The film ‘’Gran Torino’’ sheds light onto a matter that tends to be avoided in the current world society. Hmong people, and other racial group for that matter, have their own culture which differs immensely from the one surrounding the area they live in. This could lead to some complications, though usually minor. However, the movie ‘’Gran Torino’’ is an attempt to raise awareness of how these cultural differences could lead to issues on a larger scale, without anyone necessarily doing anything particularly ‘’wrong’’.
- After the attack, Walt gets a haircut and shave, gets a new suit and goes to confession. What is the significance of these actions?
This action gives the viewer a transparent view into Walt’s feelings, and how he is readying himself for the inevitable death. His actions reflect his change of heart in terms of his views on the concept of life and society. He is ready to sacrifice his own life to ensure Sue and Thao’s future safety. This directly contradicts the personality Walt seemingly had at the very beginning of the movie.
What impression does he have of his son’s family from these scenes?
Walt seems to thoroughly dislike the vast majority of his son’s family and their social behavior. You get the impression that he wishes to distance himself from his biological family, due to their ideas and ways of life being so out of line with everything Walt stands for.
- At the end of the movie, Walt sacrifices himself for Thao’s family and the neighborhood. Why did Walt do what he did? Would he have done the same for his family? What makes or allows a person to make such a sacrifice for someone else?
Walt sacrifices his own life for Thao’s family because he wants to save them from a life living in fear of the inevitable disaster. Due to how the Hmong culture is organized, the boys to go jail whilst the girls go to college. Walt wants to save Thao from his fellow Hmong people, as well as keeping Thao’s family away from the wrath of their own culture.
It is hard to tell whether or not Walt would have done the same for his own family, especially considering the major change of heart he had throughout the movie. However, I believe he felt a closer connection to Thao and his family than he did to his own biological family. Therefore, I think it’s safe to say that Walt would go to greater lengths to protect his neighbors than he would for his own family.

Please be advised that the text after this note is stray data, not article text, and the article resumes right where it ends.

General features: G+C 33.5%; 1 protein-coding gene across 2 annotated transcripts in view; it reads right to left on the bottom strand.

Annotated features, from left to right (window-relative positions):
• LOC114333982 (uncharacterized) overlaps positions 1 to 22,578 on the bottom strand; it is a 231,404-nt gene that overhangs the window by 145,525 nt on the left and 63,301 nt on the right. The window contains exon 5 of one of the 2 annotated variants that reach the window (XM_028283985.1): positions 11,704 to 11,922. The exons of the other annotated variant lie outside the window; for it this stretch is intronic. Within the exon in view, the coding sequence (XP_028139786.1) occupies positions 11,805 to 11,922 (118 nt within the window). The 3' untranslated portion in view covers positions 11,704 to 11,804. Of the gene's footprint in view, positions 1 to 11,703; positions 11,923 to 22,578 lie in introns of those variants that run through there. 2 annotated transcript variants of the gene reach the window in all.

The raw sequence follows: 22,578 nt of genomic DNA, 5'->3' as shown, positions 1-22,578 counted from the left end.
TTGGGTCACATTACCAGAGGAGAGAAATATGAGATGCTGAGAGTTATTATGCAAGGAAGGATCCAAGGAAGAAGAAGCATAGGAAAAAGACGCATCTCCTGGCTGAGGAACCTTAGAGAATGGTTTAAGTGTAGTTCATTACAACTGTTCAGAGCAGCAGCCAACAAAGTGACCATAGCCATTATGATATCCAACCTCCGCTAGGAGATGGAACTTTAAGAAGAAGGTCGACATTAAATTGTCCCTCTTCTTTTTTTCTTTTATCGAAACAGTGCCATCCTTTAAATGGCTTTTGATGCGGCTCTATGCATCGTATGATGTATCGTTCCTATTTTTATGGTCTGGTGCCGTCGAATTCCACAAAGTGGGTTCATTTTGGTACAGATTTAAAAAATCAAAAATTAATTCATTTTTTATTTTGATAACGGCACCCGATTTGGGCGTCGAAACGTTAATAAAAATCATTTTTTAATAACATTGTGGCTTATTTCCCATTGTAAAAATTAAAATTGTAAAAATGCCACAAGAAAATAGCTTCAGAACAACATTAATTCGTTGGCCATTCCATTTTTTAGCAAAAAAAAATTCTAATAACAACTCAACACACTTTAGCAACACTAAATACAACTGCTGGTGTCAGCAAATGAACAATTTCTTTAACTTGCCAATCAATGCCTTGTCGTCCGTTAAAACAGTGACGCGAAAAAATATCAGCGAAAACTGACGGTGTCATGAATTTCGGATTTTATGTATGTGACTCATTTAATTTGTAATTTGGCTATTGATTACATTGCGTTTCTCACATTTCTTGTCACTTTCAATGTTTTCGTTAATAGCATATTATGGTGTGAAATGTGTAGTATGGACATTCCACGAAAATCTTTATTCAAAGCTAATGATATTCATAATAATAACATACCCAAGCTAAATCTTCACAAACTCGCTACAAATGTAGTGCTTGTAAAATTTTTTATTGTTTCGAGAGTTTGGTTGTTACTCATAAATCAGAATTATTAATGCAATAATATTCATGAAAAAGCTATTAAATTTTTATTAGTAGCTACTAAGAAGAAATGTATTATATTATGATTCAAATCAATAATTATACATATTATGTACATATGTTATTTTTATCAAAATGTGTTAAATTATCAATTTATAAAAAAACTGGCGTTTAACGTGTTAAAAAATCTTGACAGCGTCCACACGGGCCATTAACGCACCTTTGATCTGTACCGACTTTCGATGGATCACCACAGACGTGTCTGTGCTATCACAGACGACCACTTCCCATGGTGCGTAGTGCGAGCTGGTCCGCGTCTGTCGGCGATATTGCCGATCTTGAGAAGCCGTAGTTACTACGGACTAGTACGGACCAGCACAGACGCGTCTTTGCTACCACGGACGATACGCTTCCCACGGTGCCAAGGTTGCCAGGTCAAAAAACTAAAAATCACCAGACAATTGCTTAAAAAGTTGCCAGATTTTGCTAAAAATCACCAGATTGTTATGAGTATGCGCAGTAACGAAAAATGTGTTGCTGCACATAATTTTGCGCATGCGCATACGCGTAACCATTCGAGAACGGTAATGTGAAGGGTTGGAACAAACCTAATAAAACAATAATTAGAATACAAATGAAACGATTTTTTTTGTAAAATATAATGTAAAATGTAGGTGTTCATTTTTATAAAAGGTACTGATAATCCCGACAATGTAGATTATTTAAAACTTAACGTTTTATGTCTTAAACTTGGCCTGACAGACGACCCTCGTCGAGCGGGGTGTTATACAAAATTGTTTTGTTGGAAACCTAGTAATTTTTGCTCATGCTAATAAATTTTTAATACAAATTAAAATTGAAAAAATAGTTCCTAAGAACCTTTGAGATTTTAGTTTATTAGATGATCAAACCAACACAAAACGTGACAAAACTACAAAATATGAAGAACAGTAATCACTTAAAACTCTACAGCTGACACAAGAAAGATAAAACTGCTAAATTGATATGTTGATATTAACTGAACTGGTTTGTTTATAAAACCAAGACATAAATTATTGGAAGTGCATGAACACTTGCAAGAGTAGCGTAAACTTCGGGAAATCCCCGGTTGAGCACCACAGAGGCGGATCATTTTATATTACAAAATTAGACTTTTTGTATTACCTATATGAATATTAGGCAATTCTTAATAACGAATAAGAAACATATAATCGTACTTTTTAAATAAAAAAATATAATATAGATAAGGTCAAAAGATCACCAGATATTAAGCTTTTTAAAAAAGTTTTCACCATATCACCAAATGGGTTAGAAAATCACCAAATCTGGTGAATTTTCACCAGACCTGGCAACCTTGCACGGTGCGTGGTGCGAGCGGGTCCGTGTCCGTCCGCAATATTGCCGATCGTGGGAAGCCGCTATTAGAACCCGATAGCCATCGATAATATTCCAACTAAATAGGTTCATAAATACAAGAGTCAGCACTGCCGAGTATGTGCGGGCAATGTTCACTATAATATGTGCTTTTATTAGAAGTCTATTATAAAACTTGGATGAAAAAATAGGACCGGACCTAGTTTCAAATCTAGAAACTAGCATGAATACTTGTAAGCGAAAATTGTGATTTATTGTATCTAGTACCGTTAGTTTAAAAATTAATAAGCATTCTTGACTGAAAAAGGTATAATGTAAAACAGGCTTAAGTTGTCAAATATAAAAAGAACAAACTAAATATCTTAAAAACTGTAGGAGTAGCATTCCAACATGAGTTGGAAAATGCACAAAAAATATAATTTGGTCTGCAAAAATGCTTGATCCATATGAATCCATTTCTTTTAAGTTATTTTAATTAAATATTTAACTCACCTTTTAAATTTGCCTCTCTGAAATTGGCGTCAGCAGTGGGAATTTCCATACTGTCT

- Walt’s wife had asked the priest to get Walt to confess. Walt is resistant until the end of the movie. Why does he change his position about going to confession?
Walt has made up his mind and has decided to sacrifice himself for Thao’s family, which means he is aware that he is most likely going to die relatively soon. A confession will, according to Christian beliefs, get rid of all your sins and ensure happiness after your death. I believe Walt was simply making precautions, in case he turned out to be wrong about his own religious beliefs.
Another factor which might impact this particular matter is once again the major personality overhaul Walt underwent throughout the movie. He might feel more connected to his wife after learning about human relations from the Hmong people, which might be the reason he chooses to fulfill his wife’s last wish.
- Walt locks Thao up. Why does he do this? Was locking him up the right thing to do?
Thao was under the impression that he and Walt were going to go over to the gang and battle it out. However, an armed battle of sorts was never Walt’s intention. Walt locked Thao up so Walt could sacrifice himself without Thao intruding or doing something that would lead to Walt dying without eye witnesses. Walt probably also wanted to keep Thao away for his own good, as Walt knew he personally had been scarred for life after seeing death and despair back when he served as a soldier in the army. Locking Thao up was the best way to ensure that things went the way Walt intended them to go.